Pfizer COVID booster provides strong immune boost in kids ages 5-11, new study shows – USA TODAY

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Healthy children ages 5 to 11 mount a safe, strong immune response to the Pfizer-BioNTech COVID-19 booster, according to a new study from the companies.

Blood samples from 30 children showed a 36-fold increase in antibodies against the omicron variant after receiving the third shot. In 140 children, a third dose also increased antibodies six-fold against the original strain of the virus.

Because the vaccine is already approved in adults, regulators have allowed immune responses to be used as a metric of effectiveness, instead of actual infections. No new safety issues arose among the 400 children in the booster trial.

The positive results “reinforce the potential function of a third dose of the vaccine in maintaining high levels of protection against the virus in this age group,” according to a Pfizer news release. 

The companies plan shortly to ask the Food and Drug Administration to authorize booster shots for children ages 5-11.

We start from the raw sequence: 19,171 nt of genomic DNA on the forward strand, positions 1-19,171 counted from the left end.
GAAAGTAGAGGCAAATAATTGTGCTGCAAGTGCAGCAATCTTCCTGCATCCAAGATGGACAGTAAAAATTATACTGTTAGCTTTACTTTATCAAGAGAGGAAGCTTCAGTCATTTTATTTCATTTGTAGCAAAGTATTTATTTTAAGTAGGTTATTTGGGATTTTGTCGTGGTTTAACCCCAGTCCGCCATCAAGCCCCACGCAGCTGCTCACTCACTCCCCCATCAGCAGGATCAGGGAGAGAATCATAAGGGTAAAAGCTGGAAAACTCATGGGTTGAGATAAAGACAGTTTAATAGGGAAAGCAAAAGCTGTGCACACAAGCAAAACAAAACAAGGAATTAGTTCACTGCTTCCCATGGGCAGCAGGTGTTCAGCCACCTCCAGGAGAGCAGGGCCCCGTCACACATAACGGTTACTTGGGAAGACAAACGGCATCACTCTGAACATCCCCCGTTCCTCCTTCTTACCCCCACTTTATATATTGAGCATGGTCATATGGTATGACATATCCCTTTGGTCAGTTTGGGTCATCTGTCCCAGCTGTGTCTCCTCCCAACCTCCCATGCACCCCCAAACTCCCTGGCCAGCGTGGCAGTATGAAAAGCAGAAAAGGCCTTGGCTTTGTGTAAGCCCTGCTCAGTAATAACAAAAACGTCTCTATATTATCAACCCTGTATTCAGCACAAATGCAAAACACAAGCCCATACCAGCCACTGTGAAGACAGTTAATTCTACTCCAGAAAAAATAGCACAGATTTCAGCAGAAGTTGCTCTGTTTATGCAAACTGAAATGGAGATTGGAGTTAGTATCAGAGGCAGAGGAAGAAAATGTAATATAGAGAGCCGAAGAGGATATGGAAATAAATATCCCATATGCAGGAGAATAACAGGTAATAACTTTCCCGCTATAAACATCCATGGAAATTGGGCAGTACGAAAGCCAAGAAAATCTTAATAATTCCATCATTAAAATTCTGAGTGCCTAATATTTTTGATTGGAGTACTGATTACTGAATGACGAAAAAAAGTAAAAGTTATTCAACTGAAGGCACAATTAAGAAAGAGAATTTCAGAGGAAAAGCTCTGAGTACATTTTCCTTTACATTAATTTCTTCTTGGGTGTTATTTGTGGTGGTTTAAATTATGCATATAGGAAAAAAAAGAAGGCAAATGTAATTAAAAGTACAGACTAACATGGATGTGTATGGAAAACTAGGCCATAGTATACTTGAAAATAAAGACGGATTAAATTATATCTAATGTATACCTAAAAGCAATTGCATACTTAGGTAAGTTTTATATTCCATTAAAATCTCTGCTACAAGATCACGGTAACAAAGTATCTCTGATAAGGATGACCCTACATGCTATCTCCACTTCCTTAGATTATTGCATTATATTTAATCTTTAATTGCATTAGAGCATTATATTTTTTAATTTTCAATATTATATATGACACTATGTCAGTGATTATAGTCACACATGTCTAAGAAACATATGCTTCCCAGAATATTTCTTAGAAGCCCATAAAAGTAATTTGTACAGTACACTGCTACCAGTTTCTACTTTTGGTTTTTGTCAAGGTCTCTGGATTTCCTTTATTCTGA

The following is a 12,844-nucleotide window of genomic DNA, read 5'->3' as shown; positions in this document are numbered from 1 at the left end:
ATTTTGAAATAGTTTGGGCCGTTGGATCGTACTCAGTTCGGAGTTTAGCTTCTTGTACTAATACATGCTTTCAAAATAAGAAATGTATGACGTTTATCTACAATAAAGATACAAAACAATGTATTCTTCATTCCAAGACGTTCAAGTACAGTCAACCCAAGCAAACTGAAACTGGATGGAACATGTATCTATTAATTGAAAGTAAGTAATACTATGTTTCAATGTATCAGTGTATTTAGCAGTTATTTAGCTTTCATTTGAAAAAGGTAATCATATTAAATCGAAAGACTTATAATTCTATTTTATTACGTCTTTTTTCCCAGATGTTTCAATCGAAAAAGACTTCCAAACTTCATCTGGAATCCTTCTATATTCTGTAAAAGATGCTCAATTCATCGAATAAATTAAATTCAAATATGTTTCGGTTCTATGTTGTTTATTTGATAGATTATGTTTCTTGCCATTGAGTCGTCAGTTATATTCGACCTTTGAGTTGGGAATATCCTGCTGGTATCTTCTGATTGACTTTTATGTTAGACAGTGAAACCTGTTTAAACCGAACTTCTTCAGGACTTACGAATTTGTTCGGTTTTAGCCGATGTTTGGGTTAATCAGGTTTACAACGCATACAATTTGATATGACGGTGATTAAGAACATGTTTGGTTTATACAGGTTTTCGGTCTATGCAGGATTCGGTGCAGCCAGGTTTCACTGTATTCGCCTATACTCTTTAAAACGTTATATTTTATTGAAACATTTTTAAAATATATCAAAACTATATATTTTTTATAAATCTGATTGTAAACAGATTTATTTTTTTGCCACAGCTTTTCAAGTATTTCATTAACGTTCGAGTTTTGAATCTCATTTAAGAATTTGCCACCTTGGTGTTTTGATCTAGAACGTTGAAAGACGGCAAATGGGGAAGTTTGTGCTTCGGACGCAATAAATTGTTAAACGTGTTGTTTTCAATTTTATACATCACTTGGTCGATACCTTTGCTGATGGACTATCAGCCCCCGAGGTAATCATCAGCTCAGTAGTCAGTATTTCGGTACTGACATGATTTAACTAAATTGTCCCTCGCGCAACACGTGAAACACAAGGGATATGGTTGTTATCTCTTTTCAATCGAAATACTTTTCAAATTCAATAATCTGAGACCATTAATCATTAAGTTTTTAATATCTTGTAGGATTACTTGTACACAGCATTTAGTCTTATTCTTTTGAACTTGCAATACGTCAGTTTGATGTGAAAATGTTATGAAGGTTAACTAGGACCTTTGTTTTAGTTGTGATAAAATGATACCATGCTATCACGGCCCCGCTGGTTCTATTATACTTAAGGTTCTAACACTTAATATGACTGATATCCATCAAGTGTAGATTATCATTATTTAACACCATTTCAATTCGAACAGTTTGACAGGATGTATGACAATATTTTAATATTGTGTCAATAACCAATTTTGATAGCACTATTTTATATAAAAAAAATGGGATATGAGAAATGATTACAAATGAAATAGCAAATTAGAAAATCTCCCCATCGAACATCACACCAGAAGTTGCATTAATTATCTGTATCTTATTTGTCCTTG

Children ages 5 to 11 receive a 10-microgram dose of the Pfizer-BioNTech vaccine, one-third the dose given to adults. In the study, they were given a third dose six months after the second.

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No vaccines have been authorized for children under 5, with trials still underway. Pfizer-BioNTech found that two vaccine doses, while safe, provided too few antibodies in children ages 2 to 4 and were not likely to be protective. 

The companies are testing the third shot in that age group. The Pfizer-BioNTech vaccine is the only one authorized for use in children.

Pfizer-BioNTech’s studies have included more than 10,000 children under 12 in the United States, Finland, Poland, and Spain.

The Centers for Disease Control and Prevention authorized vaccines for children ages 5 to 11 in early November. There are approximately 28 million American children in that age group and about 10 million have received at least one dose, according to the CDC.

Contact Karen Weintraub at

Health and patient safety coverage at USA TODAY is made possible in part by a grant from the Masimo Foundation for Ethics, Innovation and Competition in Healthcare. The Masimo Foundation does not provide editorial input.